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The coronavirus pandemic could lead to an estimated 75,000 “deaths of despair” from alcohol, drug use, suicide, and other factors, new research suggests.
The health group Well Being Trust released projections on mounting deaths driven by social isolation, skyrocketing unemployment, and anxiety on Friday. Widespread government shutdowns implemented to slow the spread of the coronavirus have exacerbated these impacts, driving the U.S. economy into one of its deepest recessions in a matter of weeks. The shutdowns have also cut off almost every American from community events such as church and sports.
“Undeniably policymakers must place a large focus on mitigating the effects of COVID. However, if the country continues to ignore the collateral damage — specifically our nation’s mental health — we will not come out of this stronger,” said Benjamin Miller, chief strategy officer of Well Being Trust. “If we work to put in place healthy community conditions, good healthcare coverage, and inclusive policies, we can improve mental health and well-being. With all the other COVID-related investments, it’s time for the federal government to fully support a framework for excellence in mental health and well-being and invest in mental health now.”
Researchers used the number of “deaths of despair” from 2018 – 181,686 deaths – as a baseline and factored in projections of the lasting economic impact of the pandemic and shutdowns from 2020 through 2029. Models of the best and worst-case scenarios yielded results of an additional 27,644 deaths to 154,037 deaths.
The Department of Labor released the April jobs report in Friday, giving the most comprehensive glimpse yet at the extensive damage done to business and workers across the United States. The data showed that the unemployment rate had jumped over 10% from a month prior to 14%.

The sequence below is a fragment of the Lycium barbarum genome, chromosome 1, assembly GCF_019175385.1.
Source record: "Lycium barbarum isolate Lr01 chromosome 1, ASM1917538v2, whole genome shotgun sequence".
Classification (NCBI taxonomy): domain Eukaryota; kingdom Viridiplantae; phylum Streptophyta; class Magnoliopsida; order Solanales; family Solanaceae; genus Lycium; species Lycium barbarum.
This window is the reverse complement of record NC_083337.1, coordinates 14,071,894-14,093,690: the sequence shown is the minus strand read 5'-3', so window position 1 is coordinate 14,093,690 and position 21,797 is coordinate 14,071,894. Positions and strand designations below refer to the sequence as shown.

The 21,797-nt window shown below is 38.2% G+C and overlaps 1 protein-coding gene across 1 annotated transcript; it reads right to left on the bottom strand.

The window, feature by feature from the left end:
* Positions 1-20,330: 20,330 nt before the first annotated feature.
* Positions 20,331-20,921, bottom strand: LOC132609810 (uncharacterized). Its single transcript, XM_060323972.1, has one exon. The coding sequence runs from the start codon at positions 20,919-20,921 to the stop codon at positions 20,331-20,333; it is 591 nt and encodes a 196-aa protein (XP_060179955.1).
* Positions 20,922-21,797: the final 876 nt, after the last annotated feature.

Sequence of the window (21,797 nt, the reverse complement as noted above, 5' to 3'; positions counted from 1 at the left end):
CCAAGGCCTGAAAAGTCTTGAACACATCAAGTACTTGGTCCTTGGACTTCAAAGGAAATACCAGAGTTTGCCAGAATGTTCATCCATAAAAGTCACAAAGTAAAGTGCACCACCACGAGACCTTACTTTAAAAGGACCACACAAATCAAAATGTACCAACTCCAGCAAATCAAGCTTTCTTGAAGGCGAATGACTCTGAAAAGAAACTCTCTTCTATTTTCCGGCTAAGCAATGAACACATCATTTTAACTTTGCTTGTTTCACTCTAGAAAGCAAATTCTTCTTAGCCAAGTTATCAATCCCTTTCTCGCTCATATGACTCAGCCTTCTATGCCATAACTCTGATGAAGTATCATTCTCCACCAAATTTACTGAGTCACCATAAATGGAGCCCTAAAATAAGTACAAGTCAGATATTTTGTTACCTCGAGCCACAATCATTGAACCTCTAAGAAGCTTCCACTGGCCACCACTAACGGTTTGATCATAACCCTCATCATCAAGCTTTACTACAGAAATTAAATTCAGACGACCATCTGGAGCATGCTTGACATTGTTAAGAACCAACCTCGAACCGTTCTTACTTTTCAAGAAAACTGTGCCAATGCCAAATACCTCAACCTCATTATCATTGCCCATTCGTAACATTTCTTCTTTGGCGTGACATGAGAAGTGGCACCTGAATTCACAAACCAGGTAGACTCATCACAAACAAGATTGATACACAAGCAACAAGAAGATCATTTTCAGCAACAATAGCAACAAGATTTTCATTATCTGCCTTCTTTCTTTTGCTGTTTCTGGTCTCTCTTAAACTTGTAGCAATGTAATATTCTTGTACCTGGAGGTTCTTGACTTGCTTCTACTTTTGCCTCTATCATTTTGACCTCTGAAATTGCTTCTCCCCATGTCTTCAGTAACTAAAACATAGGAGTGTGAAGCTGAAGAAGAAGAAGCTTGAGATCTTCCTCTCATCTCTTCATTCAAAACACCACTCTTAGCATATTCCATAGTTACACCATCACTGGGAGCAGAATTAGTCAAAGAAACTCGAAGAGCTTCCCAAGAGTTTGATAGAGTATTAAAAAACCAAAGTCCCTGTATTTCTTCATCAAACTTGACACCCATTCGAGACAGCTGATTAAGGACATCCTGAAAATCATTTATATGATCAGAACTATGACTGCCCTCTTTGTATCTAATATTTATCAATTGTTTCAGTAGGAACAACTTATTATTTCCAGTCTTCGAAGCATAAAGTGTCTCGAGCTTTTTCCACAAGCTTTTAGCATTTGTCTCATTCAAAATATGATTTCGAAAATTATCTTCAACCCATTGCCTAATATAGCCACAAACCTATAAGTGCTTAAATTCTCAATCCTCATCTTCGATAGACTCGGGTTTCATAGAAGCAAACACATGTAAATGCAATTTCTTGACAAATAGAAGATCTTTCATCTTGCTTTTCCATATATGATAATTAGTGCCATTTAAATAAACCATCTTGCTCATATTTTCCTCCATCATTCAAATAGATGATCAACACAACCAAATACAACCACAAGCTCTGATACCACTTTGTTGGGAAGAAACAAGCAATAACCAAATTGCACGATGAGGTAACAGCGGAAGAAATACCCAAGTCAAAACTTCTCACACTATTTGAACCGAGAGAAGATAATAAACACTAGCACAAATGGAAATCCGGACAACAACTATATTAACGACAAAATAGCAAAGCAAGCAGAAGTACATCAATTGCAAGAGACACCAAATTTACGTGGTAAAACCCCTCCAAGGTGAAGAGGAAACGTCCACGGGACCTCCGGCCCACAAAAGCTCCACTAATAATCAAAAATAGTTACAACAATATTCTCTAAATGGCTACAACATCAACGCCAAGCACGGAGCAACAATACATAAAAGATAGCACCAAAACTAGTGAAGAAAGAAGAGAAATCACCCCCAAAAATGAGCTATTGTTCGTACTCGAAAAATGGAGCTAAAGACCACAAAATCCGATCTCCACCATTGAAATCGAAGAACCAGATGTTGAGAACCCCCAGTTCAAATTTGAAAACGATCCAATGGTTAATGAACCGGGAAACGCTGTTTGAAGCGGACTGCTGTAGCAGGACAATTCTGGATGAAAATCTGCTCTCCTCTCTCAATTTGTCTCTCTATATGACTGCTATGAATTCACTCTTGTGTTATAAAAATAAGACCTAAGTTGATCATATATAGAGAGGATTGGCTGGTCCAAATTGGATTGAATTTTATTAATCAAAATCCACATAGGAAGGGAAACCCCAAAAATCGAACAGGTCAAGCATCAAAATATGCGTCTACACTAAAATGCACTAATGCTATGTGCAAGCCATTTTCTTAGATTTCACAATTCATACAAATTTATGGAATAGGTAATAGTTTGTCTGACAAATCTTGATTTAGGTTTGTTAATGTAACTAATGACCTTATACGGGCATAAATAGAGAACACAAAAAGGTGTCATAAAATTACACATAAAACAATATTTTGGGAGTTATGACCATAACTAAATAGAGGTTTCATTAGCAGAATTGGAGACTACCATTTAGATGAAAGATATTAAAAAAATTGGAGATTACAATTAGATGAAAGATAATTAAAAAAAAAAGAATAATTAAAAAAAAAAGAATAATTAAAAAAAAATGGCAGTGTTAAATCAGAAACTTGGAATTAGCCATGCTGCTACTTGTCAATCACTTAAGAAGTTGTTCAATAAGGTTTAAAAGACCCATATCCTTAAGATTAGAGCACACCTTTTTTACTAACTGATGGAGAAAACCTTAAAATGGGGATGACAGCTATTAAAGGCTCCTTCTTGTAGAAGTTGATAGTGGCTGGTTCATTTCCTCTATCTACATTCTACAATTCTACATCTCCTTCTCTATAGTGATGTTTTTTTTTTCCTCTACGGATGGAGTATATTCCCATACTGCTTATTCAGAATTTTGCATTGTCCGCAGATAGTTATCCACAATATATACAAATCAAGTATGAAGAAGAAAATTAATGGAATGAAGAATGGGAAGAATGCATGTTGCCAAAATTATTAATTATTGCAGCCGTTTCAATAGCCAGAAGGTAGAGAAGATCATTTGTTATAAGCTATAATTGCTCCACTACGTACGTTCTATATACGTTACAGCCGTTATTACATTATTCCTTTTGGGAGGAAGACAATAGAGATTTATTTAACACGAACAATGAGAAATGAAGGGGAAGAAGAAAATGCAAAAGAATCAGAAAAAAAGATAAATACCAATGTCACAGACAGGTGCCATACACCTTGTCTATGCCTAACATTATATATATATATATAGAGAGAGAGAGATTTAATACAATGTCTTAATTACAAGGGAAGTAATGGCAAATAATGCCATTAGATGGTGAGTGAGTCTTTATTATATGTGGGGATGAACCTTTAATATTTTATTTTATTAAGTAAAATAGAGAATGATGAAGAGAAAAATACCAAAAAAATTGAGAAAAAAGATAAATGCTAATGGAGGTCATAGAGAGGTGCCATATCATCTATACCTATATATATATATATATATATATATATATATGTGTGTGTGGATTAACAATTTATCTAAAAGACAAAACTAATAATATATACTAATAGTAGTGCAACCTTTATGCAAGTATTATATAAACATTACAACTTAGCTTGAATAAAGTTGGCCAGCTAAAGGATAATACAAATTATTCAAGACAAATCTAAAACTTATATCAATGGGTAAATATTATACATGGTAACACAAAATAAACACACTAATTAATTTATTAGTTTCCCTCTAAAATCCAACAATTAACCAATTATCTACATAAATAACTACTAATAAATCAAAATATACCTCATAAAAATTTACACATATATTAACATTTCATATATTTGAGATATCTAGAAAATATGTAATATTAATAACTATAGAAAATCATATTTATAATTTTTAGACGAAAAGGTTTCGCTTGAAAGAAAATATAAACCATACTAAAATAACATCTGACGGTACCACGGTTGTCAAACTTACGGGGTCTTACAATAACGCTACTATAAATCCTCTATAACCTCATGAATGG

Well Being Trust’s report points out that each additional point of unemployment increases the number of deaths from suicide by 1-1.6%, meaning that each percent increase in unemployment could cause tens of thousands of additional deaths over the time it takes the economy to recover.
To blunt the impact of the economic and mental trauma of the virus and shutdowns, the researchers proposed easing access to mental health care, better communication of the facts of the disease, and a transparent plan for the future. The team also said that getting people back to work is “central” to saving lives.
“The literature is clear that unemployment is a risk factor for suicide and drug overdose as well as a decrease in overall health status. To this end, policy solutions must focus on providing meaningful work to those who are unemployed,” the report says, proposing to supply jobs through expanding the government’s response to the virus and building out track and trace capacity in the U.S.
Most states have begun easing heavy-handed emergency restrictions put in place in mid-March and early April, though no state has eased rules completely. For the foreseeable future, those businesses allowed to operate will have to do so according to strict health safety guidelines.
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